TELUS’ prepaid offer continues to provide superior subscriber economics with higher ARPU, relatively lower churn, and a growing total base.

Overall subscribers increased 14% to 4.9 million, so TELUS continues to experience solid growth, and our overall subscriber mix remained at 81% post-paid.

Our revenue and EBITDA gains are being driven by more than just subscriber growth. As shown on slide 15, ARPU continues to increase, up $2.00 year over year, driven by significant growth from adoption of new wireless data services, which has exceeded erosion in traditional voice services.

TELUS’ wireless data ARPU increased more than $2.00, or 79% to $5.11, and accounted for almost 8% of ARPU this quarter. While this represents excellent momentum, there remains a great opportunity to catch up to other providers in this area to drive ongoing future revenue growth from wireless data.

Slide 16 provides a breakdown of our profitable subscriber operating metrics. Our low blended prepaid and post-paid churn rate increased slightly to 1.36%. Coupled with higher ARPU, the average lifetime revenue per TELUS subscriber remained relatively flat, at an industry-leading $4,800.

We recorded our third consecutive quarter of sequential COA declines in Q3 to $386, although it increased slightly from last year. In spite of this, we were able to keep our marketing efficiency metric -- that is, cost of acquisition over lifetime revenue -- stable at 8%, as indicated on the last line of the slide. This is very close to our all-time best ever efficiency result of 7.7% recorded last year.

To conclude the wireless segment update on slide 17, today TELUS is updating our full-year 2006 guidance. We are narrowing our wireless revenue guidance range by $50 million to the upper end of the previous guidance range. Our EBITDA guidance range also moves upward by raising the low-end by $25 million. As mentioned earlier, our guidance for cap-ex is expected to approximate $425 million, down $25 million. Our net addition guidance remains unchanged, and clearly the outlook for wireless remains very strong.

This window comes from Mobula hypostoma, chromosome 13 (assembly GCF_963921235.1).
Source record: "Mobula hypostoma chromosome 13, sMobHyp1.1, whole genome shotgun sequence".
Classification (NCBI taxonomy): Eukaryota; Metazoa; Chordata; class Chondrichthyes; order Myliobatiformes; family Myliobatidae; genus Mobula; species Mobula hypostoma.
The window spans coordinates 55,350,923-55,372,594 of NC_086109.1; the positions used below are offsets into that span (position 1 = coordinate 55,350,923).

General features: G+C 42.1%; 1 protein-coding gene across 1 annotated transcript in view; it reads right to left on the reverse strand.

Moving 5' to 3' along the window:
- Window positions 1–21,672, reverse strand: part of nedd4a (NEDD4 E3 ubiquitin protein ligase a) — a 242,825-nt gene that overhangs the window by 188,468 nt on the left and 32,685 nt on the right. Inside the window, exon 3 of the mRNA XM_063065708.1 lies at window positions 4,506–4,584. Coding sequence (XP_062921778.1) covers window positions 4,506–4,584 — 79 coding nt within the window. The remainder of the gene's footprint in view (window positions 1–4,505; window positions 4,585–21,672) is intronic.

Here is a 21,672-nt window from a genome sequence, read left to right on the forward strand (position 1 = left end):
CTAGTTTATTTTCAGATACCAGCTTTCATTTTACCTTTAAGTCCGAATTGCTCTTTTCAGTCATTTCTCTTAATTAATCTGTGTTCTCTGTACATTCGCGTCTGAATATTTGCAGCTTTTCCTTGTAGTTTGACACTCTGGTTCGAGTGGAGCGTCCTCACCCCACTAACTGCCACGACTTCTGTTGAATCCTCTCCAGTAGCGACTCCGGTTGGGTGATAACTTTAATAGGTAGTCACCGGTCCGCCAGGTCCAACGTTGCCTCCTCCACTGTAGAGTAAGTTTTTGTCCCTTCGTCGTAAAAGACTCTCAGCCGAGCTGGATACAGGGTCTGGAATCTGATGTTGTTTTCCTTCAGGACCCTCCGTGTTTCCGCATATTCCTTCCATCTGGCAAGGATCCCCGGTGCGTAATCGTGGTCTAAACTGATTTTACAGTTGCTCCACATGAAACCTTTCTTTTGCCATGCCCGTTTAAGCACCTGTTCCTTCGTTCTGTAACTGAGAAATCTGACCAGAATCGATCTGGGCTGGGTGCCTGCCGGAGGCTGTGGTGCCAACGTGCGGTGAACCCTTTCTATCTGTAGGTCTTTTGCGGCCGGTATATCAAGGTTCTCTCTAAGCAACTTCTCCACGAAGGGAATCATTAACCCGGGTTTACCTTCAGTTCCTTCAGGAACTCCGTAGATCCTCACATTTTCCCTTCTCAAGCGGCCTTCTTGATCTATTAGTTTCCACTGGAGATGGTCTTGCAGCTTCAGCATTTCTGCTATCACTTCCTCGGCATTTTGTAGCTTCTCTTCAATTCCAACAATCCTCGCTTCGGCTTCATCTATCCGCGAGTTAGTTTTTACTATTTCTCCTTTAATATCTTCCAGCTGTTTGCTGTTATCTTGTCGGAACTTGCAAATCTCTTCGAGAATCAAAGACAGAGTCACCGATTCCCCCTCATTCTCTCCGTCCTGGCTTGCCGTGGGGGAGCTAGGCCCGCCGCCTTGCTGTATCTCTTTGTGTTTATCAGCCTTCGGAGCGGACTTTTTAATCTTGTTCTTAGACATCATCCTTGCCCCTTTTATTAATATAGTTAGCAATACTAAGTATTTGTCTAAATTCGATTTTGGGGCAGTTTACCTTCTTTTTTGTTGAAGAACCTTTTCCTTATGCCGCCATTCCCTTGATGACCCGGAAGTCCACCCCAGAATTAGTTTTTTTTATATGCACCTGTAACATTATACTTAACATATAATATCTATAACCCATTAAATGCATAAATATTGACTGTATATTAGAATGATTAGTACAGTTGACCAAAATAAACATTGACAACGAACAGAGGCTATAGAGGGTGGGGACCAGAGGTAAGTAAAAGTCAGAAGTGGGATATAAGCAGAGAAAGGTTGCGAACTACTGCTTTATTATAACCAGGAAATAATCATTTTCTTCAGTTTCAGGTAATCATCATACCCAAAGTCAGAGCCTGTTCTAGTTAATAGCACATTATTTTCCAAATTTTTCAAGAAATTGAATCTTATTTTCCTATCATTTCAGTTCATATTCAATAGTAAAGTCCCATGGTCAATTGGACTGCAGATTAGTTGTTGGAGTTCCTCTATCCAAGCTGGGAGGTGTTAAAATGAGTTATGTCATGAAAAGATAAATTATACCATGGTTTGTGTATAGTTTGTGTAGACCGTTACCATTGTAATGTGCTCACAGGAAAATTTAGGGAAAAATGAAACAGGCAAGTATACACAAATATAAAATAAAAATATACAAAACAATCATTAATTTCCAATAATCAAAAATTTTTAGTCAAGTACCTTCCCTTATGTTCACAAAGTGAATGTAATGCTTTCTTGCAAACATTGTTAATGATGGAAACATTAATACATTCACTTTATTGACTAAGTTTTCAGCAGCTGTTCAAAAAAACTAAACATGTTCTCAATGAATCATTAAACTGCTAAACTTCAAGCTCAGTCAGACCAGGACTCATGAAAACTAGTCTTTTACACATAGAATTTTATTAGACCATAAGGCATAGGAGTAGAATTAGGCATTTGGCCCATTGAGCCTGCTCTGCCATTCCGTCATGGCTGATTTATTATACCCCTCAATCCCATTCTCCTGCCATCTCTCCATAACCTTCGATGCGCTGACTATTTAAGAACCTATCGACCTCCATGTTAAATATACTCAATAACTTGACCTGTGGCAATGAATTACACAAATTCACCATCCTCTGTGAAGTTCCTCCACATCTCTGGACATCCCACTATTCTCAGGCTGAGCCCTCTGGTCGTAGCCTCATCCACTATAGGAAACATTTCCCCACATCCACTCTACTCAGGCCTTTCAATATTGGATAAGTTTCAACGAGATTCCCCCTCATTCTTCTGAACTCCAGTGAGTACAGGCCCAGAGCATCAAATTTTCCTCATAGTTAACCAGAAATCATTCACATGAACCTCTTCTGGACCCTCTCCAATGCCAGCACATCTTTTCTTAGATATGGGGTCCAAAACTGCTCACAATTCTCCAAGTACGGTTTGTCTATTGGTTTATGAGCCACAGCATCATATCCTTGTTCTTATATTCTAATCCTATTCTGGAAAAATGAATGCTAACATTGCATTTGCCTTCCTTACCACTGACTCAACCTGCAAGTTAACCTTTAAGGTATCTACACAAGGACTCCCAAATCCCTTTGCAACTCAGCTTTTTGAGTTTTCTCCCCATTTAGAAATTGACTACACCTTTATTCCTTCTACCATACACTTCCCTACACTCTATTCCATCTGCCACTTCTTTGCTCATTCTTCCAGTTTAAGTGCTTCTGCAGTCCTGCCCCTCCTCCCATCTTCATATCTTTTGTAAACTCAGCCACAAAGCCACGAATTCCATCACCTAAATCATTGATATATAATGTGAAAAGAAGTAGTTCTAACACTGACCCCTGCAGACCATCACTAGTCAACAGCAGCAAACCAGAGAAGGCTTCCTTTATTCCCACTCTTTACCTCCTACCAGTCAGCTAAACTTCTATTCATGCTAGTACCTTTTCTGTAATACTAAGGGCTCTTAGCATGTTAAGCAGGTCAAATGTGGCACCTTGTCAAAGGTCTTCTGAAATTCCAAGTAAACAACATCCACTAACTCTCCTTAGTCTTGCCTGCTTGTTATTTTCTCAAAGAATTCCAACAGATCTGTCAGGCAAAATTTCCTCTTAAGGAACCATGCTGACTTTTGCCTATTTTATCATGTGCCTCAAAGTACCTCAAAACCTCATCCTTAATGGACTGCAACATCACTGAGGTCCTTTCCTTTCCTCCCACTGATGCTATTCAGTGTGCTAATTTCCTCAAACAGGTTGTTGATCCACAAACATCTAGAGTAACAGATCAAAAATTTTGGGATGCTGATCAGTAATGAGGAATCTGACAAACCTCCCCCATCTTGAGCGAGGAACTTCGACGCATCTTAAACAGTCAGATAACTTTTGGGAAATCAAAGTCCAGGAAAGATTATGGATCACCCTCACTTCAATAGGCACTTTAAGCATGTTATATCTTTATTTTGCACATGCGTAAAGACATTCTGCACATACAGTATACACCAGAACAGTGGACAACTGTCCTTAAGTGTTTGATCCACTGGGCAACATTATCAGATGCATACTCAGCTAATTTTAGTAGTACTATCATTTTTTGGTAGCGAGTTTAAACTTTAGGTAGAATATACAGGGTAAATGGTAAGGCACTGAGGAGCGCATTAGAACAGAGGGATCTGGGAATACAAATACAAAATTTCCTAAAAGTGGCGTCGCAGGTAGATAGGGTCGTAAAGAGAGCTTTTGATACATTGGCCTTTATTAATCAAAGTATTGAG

Now, let me turn to our wireline operations on slide 18.

Wireline margins improved as EBITDA increased 10% on a reported basis, while revenues were stable year over year. Normalized for higher restructuring costs incurred this quarter and $68 million in net wireline expenses from the labor disruption last year, EBITDA was down 3%.

Importantly, excluding increased product cost of sales from significantly stronger ADSL loading, normalized year-over-year EBITDA was actually quite steady. Capital expenditures were higher this quarter, reflecting increased investments as well as an artificially low level last year, due to the labor disruption.

Slide 19 provides TELUS’ wireline revenue breakdown by product. The positive highlight for the wireline segment in Q3 was the strong revenue growth in data. We are encouraged by the results. Data revenue grew 9% due to increased Internet and enhanced data revenue and growth in high-speed subscribers, as I will describe on the next slide. Overall revenues were held relatively stable as data growth fully offset the erosion in local, long distance, and other revenue.

Local and long distance revenue declines are reflective of the increased competitive environment from wireless and VOIP, whereas the decline in other revenue was in part due to the retroactive treatment of certain adverse regulatory decisions.